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Saturday, September 26, 2009

Author Interview: Linda Swift

The Long and the Short of It: LASR is pleased to have Linda Swift visiting with us this week. Linda's newest book Single Status is being released in October by Awe-Struck Publishing.

The idea for Single Status came to Linda when she was waiting at a power plant job site for her husband at the end of his day. She saw a woman in jeans and hard hat who was obviously one of the engineers. "It got me thinking what it must be like being the only woman on a crew," she said, "and how the other workers would feel about her. I had a heroine. Later my husband was on a single status job in St. Croix, which meant family was not allowed to join him, and he shared a villa with another employee. I had a setting. A bomb planted by terrorists brought down a plane in Scotland. The grieving hero appeared. I talked to my agent about the story. He didn't buy the premise of a mix-up that put a male and female together on the job site by mistake. But I had observed many errors made by large corporations and knew it could have happened. So while living in England I sat in my study overlooking the turbulent River Humber during a cold winter and began writing about a tropical paradise. And much later, an editor (snowbound in her office on a weekend) read the story and not only contracted it but made it winner of the short novel contest of the year."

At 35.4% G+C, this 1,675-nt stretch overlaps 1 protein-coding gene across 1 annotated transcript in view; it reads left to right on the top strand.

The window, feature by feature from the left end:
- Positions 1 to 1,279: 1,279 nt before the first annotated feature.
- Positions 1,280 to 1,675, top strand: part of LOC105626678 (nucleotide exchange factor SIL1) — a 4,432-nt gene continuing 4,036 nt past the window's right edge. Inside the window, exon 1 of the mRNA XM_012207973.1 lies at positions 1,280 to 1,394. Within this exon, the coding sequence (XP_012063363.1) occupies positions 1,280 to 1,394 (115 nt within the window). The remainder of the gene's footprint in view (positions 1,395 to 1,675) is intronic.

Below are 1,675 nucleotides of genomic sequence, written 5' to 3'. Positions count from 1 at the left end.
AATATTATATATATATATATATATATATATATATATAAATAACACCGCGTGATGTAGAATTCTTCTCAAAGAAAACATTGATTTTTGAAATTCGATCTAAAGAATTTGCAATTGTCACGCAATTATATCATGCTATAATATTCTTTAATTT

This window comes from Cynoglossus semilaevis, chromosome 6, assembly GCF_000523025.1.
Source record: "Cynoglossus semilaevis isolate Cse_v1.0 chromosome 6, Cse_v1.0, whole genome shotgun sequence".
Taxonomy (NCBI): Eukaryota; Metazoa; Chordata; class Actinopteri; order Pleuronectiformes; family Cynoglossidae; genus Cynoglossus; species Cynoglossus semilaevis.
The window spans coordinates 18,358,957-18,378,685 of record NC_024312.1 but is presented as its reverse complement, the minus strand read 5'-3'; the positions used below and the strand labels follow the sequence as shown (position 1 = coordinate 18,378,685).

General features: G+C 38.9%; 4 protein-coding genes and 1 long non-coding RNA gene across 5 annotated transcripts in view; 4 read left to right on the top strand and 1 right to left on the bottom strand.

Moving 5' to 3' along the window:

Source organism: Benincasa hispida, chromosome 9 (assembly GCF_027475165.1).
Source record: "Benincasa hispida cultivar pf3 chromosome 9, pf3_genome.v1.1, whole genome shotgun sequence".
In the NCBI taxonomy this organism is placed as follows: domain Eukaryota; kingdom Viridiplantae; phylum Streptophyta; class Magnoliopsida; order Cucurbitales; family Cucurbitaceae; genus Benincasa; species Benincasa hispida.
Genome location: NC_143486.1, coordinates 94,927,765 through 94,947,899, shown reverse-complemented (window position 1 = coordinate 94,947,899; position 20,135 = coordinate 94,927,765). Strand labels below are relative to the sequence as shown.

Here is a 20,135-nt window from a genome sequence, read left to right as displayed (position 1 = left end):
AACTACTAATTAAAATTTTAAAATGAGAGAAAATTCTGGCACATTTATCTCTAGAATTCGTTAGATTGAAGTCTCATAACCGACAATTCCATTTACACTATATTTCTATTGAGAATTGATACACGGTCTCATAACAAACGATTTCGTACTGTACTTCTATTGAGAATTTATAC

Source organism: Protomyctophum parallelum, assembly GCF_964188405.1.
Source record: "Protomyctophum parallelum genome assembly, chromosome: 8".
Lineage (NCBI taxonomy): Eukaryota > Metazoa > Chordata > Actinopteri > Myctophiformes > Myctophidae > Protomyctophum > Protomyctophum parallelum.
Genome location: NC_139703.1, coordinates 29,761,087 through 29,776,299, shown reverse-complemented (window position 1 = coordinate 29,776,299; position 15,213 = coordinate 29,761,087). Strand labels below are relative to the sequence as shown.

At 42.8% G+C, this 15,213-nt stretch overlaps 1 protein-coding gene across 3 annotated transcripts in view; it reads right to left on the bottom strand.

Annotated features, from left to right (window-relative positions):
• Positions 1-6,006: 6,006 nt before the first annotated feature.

Single Status is the story of B.J. Sutherland and Dana Thomas who, through a stateside error, find themselves sharing a villa when they come to start up a St. Croix power plant. The job is single status, which suites them in every way. B.J. is still smarting from the end of her ten year marriage and Dana carries hurt and guilt for the death of his wife and young son in a terrorist plant crash. B.J. is the scapegoat for everything that goes wrong on the job and Dana becomes her reluctant defender when he is not trying to defend himself from her unjust conclusions about him. But despite their attempts to prove otherwise the attraction between them thrives and the torrid Caribbean nights threaten to melt their firm resolve.

Linda knew nothing about starting up a power plant and almost as little about golf.

"I could never have written this story without the expertise of my husband in both," she told me. "I told him what I needed to have happen in the plot and he talked me through the mechanics of it. Then I wrote the scene and read it to him to see if the language rang true or needed revising. With his generous help, I am confident I have the facts right."

To read an excerpt, stop by Linda's website.

Since her first five hundred page novel, written when she was sixteen, Linda has completed ten books, six either published or contracted, and she has a few more in various stages of completion.

"My favorite book is my longest, a Civil War saga as yet unpublished," Linda said. "I love that period in history. It is so romantic. (Shades of Gone With The Wind) And I love my characters. I have made beginnings of three sequels to that book, or perhaps combining the three stories into one book as they are all of the next generation. And this book is one I've changed the title for about three times already. As of now I'm calling it 'This Time, Forever.'"